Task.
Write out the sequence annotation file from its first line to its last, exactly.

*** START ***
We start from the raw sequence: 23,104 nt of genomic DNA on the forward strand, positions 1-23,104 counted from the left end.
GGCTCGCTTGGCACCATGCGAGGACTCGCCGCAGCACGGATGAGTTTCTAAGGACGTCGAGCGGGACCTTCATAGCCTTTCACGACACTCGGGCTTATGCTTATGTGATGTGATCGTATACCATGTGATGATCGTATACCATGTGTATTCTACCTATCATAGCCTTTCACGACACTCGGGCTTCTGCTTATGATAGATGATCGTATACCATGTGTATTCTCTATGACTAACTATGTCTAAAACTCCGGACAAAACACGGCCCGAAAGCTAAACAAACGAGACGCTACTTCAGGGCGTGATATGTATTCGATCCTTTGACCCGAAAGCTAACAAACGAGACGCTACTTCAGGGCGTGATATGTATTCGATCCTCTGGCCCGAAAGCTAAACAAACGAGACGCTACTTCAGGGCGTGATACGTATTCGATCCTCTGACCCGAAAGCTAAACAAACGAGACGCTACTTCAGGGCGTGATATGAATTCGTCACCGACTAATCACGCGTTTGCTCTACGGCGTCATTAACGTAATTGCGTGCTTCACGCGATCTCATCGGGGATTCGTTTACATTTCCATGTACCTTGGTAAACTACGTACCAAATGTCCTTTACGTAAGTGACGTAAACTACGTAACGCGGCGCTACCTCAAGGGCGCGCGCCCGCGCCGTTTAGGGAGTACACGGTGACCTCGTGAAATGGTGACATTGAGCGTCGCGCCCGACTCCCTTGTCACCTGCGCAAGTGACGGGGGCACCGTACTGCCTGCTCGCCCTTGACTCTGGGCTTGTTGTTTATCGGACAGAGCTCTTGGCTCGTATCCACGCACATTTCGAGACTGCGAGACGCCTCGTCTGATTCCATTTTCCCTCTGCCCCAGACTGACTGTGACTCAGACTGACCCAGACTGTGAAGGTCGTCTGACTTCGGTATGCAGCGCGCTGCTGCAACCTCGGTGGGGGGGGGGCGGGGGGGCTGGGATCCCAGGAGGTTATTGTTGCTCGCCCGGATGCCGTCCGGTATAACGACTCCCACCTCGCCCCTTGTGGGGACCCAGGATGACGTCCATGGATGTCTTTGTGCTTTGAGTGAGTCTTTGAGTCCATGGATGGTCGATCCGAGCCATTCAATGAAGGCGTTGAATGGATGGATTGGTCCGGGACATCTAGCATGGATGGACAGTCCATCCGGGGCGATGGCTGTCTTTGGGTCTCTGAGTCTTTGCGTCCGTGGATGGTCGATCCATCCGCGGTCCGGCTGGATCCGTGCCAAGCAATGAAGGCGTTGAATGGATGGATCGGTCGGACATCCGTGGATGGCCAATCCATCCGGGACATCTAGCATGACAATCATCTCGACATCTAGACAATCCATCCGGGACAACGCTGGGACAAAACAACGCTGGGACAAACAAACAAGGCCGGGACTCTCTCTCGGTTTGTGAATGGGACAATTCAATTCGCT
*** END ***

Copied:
We start from the raw sequence: 23,104 nt of genomic DNA on the forward strand, positions 1-23,104 counted from the left end.
GGCTCGCTTGGCACCATGCGAGGACTCGCCGCAGCACGGATGAGTTTCTAAGGACGTCGAGCGGGACCTTCATAGCCTTTCACGACACTCGGGCTTATGCTTATGTGATGTGATCGTATACCATGTGATGATCGTATACCATGTGTATTCTACCTATCATAGCCTTTCACGACACTCGGGCTTCTGCTTATGATAGATGATCGTATACCATGTGTATTCTCTATGACTAACTATGTCTAAAACTCCGGACAAAACACGGCCCGAAAGCTAAACAAACGAGACGCTACTTCAGGGCGTGATATGTATTCGATCCTTTGACCCGAAAGCTAACAAACGAGACGCTACTTCAGGGCGTGATATGTATTCGATCCTCTGGCCCGAAAGCTAAACAAACGAGACGCTACTTCAGGGCGTGATACGTATTCGATCCTCTGACCCGAAAGCTAAACAAACGAGACGCTACTTCAGGGCGTGATATGAATTCGTCACCGACTAATCACGCGTTTGCTCTACGGCGTCATTAACGTAATTGCGTGCTTCACGCGATCTCATCGGGGATTCGTTTACATTTCCATGTACCTTGGTAAACTACGTACCAAATGTCCTTTACGTAAGTGACGTAAACTACGTAACGCGGCGCTACCTCAAGGGCGCGCGCCCGCGCCGTTTAGGGAGTACACGGTGACCTCGTGAAATGGTGACATTGAGCGTCGCGCCCGACTCCCTTGTCACCTGCGCAAGTGACGGGGGCACCGTACTGCCTGCTCGCCCTTGACTCTGGGCTTGTTGTTTATCGGACAGAGCTCTTGGCTCGTATCCACGCACATTTCGAGACTGCGAGACGCCTCGTCTGATTCCATTTTCCCTCTGCCCCAGACTGACTGTGACTCAGACTGACCCAGACTGTGAAGGTCGTCTGACTTCGGTATGCAGCGCGCTGCTGCAACCTCGGTGGGGGGGGGGCGGGGGGGCTGGGATCCCAGGAGGTTATTGTTGCTCGCCCGGATGCCGTCCGGTATAACGACTCCCACCTCGCCCCTTGTGGGGACCCAGGATGACGTCCATGGATGTCTTTGTGCTTTGAGTGAGTCTTTGAGTCCATGGATGGTCGATCCGAGCCATTCAATGAAGGCGTTGAATGGATGGATTGGTCCGGGACATCTAGCATGGATGGACAGTCCATCCGGGGCGATGGCTGTCTTTGGGTCTCTGAGTCTTTGCGTCCGTGGATGGTCGATCCATCCGCGGTCCGGCTGGATCCGTGCCAAGCAATGAAGGCGTTGAATGGATGGATCGGTCGGACATCCGTGGATGGCCAATCCATCCGGGACATCTAGCATGACAATCATCTCGACATCTAGACAATCCATCCGGGACAACGCTGGGACAAAACAACGCTGGGACAAACAAACAAGGCCGGGACTCTCTCTCGGTTTGTGAATGGGACAATTCAATTCGCT